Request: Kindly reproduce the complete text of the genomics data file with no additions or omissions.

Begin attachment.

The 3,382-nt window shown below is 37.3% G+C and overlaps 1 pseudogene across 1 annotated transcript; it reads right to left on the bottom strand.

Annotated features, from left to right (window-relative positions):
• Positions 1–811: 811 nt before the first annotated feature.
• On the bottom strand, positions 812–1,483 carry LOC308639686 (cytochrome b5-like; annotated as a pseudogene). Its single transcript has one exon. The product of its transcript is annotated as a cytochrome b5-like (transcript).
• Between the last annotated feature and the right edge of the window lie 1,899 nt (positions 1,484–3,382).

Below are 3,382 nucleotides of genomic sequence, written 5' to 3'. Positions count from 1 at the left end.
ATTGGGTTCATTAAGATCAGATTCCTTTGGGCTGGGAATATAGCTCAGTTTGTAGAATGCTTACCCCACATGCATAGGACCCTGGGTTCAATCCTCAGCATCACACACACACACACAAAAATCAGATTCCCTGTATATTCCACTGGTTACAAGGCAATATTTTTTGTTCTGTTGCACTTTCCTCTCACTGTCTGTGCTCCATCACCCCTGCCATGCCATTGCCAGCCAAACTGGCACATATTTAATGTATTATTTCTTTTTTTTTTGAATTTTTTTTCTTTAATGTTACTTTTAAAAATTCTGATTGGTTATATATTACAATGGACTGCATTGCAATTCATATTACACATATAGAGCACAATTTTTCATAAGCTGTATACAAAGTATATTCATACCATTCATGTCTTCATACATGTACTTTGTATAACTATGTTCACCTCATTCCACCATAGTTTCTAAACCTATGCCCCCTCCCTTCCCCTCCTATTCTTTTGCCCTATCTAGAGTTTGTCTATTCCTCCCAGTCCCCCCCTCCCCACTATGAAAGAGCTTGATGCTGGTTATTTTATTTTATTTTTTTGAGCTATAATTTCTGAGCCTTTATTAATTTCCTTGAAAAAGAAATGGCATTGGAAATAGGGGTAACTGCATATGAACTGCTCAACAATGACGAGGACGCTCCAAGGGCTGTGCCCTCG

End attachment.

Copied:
The 3,382-nt window shown below is 37.3% G+C and overlaps 1 pseudogene across 1 annotated transcript; it reads right to left on the bottom strand.

Annotated features, from left to right (window-relative positions):
• Positions 1–811: 811 nt before the first annotated feature.
• On the bottom strand, positions 812–1,483 carry LOC308639686 (cytochrome b5-like; annotated as a pseudogene). Its single transcript has one exon. The product of its transcript is annotated as a cytochrome b5-like (transcript).
• Between the last annotated feature and the right edge of the window lie 1,899 nt (positions 1,484–3,382).

Below are 3,382 nucleotides of genomic sequence, written 5' to 3'. Positions count from 1 at the left end.
ATTGGGTTCATTAAGATCAGATTCCTTTGGGCTGGGAATATAGCTCAGTTTGTAGAATGCTTACCCCACATGCATAGGACCCTGGGTTCAATCCTCAGCATCACACACACACACACAAAAATCAGATTCCCTGTATATTCCACTGGTTACAAGGCAATATTTTTTGTTCTGTTGCACTTTCCTCTCACTGTCTGTGCTCCATCACCCCTGCCATGCCATTGCCAGCCAAACTGGCACATATTTAATGTATTATTTCTTTTTTTTTTGAATTTTTTTTCTTTAATGTTACTTTTAAAAATTCTGATTGGTTATATATTACAATGGACTGCATTGCAATTCATATTACACATATAGAGCACAATTTTTCATAAGCTGTATACAAAGTATATTCATACCATTCATGTCTTCATACATGTACTTTGTATAACTATGTTCACCTCATTCCACCATAGTTTCTAAACCTATGCCCCCTCCCTTCCCCTCCTATTCTTTTGCCCTATCTAGAGTTTGTCTATTCCTCCCAGTCCCCCCCTCCCCACTATGAAAGAGCTTGATGCTGGTTATTTTATTTTATTTTTTTGAGCTATAATTTCTGAGCCTTTATTAATTTCCTTGAAAAAGAAATGGCATTGGAAATAGGGGTAACTGCATATGAACTGCTCAACAATGACGAGGACGCTCCAAGGGCTGTGCCCTCG